Week In Week Out - the foot and mouth crisis

This programme was broadcast on Welsh Television.

Extracts

...have the politicians really been acting in the interests of the country or has there been another, hidden agenda? Getting answers to these questions won't be easy because the prime minister has ruled out a full public inquiry.

Roy Miller is a business man and farmer. This is his case against the cull.

"The past seven months have brought terrible hardship to communities like mine and farmers are deeply concerned about the future. The presence of foot and mouth has been bad enough - but I believe the treatment has been more deadly than the disease. The way the government in Cardiff and London have handled it has been a disaster. At least twice as many animals have died as have needed to and in consequence the rural economy has been brought to its knees.

At the beginning, in common with most farmers, I supported the policy of culling animals to eradicate foot and mouth. The government kept telling us it was under control, that success was just around the corner but it soon became obvious that their strategy wasn't working. It would almost appear that the government had been operating like a compulsive gambler believing that if they kept on betting the same way and pushing down the same road eventually it would come right. I think with hindsight they probably know themselves that they ought to have been doing something different.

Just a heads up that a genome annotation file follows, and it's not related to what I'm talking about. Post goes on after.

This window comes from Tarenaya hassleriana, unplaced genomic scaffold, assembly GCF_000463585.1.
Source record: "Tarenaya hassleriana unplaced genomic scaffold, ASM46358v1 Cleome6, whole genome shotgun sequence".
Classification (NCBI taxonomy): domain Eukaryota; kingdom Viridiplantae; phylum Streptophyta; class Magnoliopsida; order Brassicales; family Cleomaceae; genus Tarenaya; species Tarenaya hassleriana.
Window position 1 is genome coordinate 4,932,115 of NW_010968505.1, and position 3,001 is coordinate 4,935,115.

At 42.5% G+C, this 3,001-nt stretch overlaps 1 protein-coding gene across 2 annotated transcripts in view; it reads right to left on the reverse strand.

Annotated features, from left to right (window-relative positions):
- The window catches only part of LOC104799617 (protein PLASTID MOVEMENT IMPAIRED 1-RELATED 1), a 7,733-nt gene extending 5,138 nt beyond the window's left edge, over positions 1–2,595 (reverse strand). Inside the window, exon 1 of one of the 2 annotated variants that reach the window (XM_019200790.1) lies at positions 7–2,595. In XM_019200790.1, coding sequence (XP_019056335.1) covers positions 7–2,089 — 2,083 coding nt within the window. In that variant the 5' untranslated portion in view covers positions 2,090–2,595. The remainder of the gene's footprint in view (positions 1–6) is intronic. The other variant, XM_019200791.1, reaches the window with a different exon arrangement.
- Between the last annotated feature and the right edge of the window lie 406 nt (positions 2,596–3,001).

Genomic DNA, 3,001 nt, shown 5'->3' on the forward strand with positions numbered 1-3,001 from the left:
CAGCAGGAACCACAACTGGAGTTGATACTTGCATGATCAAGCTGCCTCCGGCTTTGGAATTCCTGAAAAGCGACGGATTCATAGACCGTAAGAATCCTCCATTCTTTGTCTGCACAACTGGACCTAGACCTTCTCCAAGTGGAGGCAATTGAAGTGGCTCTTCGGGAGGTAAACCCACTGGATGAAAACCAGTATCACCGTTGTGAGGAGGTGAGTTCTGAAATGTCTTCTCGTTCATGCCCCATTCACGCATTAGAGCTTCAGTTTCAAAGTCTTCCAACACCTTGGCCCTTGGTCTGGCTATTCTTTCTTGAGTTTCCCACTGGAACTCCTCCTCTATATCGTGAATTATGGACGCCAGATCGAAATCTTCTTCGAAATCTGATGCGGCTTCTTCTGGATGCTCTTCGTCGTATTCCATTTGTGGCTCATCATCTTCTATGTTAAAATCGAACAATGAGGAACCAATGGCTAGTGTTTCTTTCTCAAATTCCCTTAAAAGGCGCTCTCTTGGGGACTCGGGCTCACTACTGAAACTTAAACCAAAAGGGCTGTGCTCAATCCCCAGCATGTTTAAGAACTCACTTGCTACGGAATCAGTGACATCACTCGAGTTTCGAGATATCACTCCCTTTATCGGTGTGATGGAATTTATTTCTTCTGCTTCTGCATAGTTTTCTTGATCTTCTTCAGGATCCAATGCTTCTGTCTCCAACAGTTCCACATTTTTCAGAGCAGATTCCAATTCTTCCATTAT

From the very beginning when the disease was detected in an abattoir in Essex I believe the authorities responded too slowly. They should have acted sooner to ban livestock movements, the army should have been called in earlier to hasten the slaughter. They lost control and they panicked. What we've had, certainly to begin with, is a sloppy attitude to dealing with the problem, then a massive overreaction - you'd think it was the bubonic plague or the Black Death - the panic that these people got themselves into, slaughtering animals left right and centre and then afterwards we get the results that it was OK.......

Anne Morgan's farm was ten miles away from the nearest case. When an inexperienced young vet reported abnormalities in /a handful of her sheep officials from maff now defra ordered her entire stock to be slaughtered. Days later the lab tests came back: negative.

Anne Morgan: They are supposed to be the experts and they're telling you that you've got foot nd mouth. Even if you don't believe it they're telling you you've got it, so you have to do something to protect other people"

Anne showed me the lambing shed where she brought her animals to be killed.

Anne Morgan "This was just a morgue. We had to witness it all. The smell was horrendous. The sheep came down as you say like lambs to the slaughter. they followed us in i.e. just to have their cake or corn or whatever..."

Roy Miller: "Trusting you as usual?"

Anne Morgan: Trusting us as usual and that's the feeling that never goes away, that you actually led them to their deaths. On the day, I didn't make the decision: Defra did. Defra, due to panic, have been incompetent in several areas. There was inconclusive proof or scientific proof here for them to take the measures that they took."